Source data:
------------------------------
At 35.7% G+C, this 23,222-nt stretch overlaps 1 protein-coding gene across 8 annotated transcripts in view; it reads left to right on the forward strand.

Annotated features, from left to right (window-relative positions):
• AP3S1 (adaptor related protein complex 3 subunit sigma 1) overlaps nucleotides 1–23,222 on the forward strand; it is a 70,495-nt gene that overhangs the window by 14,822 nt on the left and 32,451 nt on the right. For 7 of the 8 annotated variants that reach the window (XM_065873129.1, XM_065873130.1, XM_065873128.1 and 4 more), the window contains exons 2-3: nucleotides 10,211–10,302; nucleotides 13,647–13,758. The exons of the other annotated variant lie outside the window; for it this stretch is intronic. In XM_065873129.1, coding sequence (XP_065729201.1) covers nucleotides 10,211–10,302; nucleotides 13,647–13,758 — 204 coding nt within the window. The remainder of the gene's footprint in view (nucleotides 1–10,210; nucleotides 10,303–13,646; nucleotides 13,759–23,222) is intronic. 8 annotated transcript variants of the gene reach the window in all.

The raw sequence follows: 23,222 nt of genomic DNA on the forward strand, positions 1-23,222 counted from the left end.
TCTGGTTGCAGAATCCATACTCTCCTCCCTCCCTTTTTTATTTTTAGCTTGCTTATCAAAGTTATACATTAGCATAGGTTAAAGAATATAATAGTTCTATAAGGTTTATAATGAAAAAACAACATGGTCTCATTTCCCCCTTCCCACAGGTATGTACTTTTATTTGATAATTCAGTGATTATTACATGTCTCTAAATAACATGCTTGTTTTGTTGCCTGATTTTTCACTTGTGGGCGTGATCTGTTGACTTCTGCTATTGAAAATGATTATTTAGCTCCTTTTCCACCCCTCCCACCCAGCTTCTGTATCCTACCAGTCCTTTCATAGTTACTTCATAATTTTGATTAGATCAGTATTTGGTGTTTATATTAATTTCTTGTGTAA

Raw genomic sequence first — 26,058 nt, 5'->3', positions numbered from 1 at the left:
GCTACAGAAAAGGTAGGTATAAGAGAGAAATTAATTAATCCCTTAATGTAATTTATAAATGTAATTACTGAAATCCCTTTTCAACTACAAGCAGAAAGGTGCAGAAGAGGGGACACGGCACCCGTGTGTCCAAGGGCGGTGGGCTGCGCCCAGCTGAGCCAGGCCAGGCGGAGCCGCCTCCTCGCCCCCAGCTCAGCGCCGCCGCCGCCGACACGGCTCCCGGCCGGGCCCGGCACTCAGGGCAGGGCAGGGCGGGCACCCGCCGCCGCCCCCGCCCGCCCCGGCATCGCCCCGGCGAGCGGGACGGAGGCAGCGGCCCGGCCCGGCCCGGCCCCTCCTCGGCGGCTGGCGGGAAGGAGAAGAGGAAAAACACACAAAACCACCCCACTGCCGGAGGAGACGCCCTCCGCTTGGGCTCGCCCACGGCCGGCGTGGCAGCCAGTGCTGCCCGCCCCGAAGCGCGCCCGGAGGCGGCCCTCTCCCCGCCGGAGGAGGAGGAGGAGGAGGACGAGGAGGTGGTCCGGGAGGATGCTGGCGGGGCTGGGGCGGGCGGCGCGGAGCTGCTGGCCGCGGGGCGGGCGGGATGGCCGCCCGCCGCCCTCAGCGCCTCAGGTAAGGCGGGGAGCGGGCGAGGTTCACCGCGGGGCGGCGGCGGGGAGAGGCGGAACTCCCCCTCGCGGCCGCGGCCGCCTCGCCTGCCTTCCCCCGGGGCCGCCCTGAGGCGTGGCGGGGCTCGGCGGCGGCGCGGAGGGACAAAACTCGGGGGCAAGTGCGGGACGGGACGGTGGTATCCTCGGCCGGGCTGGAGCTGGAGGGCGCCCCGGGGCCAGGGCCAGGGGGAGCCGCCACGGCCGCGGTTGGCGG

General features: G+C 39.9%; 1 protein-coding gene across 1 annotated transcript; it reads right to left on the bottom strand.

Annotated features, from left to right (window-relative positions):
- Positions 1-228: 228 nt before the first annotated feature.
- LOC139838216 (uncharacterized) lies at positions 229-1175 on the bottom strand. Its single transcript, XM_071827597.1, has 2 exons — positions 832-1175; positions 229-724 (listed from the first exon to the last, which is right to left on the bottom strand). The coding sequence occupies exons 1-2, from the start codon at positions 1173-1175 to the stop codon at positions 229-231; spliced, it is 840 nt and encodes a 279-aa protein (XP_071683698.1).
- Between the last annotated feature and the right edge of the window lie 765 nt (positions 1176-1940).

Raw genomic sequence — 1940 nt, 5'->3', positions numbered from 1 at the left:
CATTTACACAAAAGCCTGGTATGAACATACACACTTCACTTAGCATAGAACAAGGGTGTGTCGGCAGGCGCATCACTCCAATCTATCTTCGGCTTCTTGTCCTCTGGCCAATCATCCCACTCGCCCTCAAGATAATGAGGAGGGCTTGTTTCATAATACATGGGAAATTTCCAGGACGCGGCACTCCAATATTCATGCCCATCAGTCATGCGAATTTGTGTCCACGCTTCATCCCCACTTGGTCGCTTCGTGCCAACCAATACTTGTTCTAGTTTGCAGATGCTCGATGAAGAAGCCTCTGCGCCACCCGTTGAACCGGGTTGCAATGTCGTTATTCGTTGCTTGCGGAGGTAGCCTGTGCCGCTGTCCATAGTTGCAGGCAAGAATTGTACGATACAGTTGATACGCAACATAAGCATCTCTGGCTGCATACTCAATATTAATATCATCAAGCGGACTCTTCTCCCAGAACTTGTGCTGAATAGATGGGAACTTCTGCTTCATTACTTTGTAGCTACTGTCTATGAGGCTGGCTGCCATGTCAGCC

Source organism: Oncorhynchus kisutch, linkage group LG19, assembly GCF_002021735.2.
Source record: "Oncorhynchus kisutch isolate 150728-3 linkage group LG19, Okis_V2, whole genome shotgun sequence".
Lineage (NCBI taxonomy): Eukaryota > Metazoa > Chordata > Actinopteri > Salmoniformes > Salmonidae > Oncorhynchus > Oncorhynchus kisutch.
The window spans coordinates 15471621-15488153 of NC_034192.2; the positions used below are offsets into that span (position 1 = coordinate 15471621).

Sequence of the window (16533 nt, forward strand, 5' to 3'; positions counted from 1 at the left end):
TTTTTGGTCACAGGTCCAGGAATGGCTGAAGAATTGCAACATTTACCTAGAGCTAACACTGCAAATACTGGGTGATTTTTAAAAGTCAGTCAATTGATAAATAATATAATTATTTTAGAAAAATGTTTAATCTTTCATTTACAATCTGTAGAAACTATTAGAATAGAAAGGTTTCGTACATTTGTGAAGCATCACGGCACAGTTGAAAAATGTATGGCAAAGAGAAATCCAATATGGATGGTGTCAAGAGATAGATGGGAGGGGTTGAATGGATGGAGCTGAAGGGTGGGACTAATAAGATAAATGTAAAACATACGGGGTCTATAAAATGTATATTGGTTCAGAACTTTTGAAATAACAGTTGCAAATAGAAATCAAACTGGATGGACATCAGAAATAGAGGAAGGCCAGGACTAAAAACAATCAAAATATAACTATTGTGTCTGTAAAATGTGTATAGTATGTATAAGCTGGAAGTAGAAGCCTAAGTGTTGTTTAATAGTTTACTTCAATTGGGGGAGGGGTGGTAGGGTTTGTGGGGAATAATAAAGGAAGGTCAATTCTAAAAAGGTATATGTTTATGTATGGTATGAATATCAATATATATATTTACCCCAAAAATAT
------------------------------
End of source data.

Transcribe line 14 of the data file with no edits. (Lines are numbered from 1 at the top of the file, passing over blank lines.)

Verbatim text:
CATTTACACAAAAGCCTGGTATGAACATACACACTTCACTTAGCATAGAACAAGGGTGTGTCGGCAGGCGCATCACTCCAATCTATCTTCGGCTTCTTGTCCTCTGGCCAATCATCCCACTCGCCCTCAAGATAATGAGGAGGGCTTGTTTCATAATACATGGGAAATTTCCAGGACGCGGCACTCCAATATTCATGCCCATCAGTCATGCGAATTTGTGTCCACGCTTCATCCCCACTTGGTCGCTTCGTGCCAACCAATACTTGTTCTAGTTTGCAGATGCTCGATGAAGAAGCCTCTGCGCCACCCGTTGAACCGGGTTGCAATGTCGTTATTCGTTGCTTGCGGAGGTAGCCTGTGCCGCTGTCCATAGTTGCAGGCAAGAATTGTACGATACAGTTGATACGCAACATAAGCATCTCTGGCTGCATACTCAATATTAATATCATCAAGCGGACTCTTCTCCCAGAACTTGTGCTGAATAGATGGGAACTTCTGCTTCATTACTTTGTAGCTACTGTCTATGAGGCTGGCTGCCATGTCAGCC